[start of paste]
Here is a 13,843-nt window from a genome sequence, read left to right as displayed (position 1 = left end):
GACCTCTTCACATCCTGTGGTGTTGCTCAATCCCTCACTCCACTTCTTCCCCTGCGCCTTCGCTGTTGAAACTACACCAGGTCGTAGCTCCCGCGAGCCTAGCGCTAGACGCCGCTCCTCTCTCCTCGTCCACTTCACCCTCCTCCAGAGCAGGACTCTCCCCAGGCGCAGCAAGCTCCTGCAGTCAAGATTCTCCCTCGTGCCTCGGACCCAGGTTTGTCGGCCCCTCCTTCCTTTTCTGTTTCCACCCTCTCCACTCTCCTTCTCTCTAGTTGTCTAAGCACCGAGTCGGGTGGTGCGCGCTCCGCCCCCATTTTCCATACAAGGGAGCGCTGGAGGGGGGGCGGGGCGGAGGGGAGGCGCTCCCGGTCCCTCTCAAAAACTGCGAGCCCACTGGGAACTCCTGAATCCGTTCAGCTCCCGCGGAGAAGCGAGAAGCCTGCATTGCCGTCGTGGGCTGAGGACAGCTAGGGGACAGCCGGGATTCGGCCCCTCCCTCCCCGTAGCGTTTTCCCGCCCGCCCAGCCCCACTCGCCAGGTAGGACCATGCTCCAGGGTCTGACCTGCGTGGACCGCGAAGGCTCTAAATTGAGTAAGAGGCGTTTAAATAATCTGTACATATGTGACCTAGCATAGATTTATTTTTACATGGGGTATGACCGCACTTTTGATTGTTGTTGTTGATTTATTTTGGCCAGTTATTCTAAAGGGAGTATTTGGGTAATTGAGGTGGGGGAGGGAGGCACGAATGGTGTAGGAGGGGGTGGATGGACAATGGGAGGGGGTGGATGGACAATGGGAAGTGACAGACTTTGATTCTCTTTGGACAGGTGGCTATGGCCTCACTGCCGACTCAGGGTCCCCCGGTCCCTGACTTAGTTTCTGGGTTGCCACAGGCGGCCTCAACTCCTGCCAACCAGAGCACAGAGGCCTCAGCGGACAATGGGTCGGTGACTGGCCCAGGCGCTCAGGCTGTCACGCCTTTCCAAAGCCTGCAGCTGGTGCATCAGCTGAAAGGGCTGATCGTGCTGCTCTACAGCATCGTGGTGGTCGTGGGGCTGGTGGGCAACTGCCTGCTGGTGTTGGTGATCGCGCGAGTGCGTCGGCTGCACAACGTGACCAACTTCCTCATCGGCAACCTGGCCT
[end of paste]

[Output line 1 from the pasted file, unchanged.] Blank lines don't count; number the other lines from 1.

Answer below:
Here is a 13,843-nt window from a genome sequence, read left to right as displayed (position 1 = left end):